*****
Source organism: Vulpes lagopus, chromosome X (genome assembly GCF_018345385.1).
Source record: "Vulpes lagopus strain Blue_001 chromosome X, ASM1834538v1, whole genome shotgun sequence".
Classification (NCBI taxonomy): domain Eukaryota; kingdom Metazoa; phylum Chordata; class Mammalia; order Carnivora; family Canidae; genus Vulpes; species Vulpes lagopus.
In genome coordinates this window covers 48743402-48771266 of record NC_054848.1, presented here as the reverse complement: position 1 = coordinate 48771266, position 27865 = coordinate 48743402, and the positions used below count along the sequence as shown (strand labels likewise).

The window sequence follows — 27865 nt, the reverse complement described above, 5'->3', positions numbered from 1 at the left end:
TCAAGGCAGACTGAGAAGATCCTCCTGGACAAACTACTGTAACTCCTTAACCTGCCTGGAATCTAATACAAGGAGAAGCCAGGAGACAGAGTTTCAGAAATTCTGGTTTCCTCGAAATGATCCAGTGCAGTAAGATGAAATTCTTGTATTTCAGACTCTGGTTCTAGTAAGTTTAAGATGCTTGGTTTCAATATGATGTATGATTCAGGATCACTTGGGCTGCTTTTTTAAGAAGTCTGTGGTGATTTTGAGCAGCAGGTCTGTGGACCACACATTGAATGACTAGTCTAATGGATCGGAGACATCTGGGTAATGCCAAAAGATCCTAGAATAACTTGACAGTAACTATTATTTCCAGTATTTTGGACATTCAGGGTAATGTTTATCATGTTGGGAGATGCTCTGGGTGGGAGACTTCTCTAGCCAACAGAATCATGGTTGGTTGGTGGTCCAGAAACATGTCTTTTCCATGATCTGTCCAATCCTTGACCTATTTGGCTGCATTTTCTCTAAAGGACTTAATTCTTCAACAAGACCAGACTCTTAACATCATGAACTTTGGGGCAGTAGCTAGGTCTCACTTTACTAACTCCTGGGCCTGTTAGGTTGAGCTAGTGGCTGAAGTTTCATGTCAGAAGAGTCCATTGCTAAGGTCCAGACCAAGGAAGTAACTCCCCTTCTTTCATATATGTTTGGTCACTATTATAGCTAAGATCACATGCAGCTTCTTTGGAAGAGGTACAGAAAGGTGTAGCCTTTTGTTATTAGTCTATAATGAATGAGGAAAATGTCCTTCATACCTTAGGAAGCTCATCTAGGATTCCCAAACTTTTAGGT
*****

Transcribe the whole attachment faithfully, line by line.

Source organism: Vulpes lagopus, chromosome X (genome assembly GCF_018345385.1).
Source record: "Vulpes lagopus strain Blue_001 chromosome X, ASM1834538v1, whole genome shotgun sequence".
Classification (NCBI taxonomy): domain Eukaryota; kingdom Metazoa; phylum Chordata; class Mammalia; order Carnivora; family Canidae; genus Vulpes; species Vulpes lagopus.
In genome coordinates this window covers 48743402-48771266 of record NC_054848.1, presented here as the reverse complement: position 1 = coordinate 48771266, position 27865 = coordinate 48743402, and the positions used below count along the sequence as shown (strand labels likewise).

The window sequence follows — 27865 nt, the reverse complement described above, 5'->3', positions numbered from 1 at the left end:
TCAAGGCAGACTGAGAAGATCCTCCTGGACAAACTACTGTAACTCCTTAACCTGCCTGGAATCTAATACAAGGAGAAGCCAGGAGACAGAGTTTCAGAAATTCTGGTTTCCTCGAAATGATCCAGTGCAGTAAGATGAAATTCTTGTATTTCAGACTCTGGTTCTAGTAAGTTTAAGATGCTTGGTTTCAATATGATGTATGATTCAGGATCACTTGGGCTGCTTTTTTAAGAAGTCTGTGGTGATTTTGAGCAGCAGGTCTGTGGACCACACATTGAATGACTAGTCTAATGGATCGGAGACATCTGGGTAATGCCAAAAGATCCTAGAATAACTTGACAGTAACTATTATTTCCAGTATTTTGGACATTCAGGGTAATGTTTATCATGTTGGGAGATGCTCTGGGTGGGAGACTTCTCTAGCCAACAGAATCATGGTTGGTTGGTGGTCCAGAAACATGTCTTTTCCATGATCTGTCCAATCCTTGACCTATTTGGCTGCATTTTCTCTAAAGGACTTAATTCTTCAACAAGACCAGACTCTTAACATCATGAACTTTGGGGCAGTAGCTAGGTCTCACTTTACTAACTCCTGGGCCTGTTAGGTTGAGCTAGTGGCTGAAGTTTCATGTCAGAAGAGTCCATTGCTAAGGTCCAGACCAAGGAAGTAACTCCCCTTCTTTCATATATGTTTGGTCACTATTATAGCTAAGATCACATGCAGCTTCTTTGGAAGAGGTACAGAAAGGTGTAGCCTTTTGTTATTAGTCTATAATGAATGAGGAAAATGTCCTTCATACCTTAGGAAGCTCATCTAGGATTCCCAAACTTTTAGGT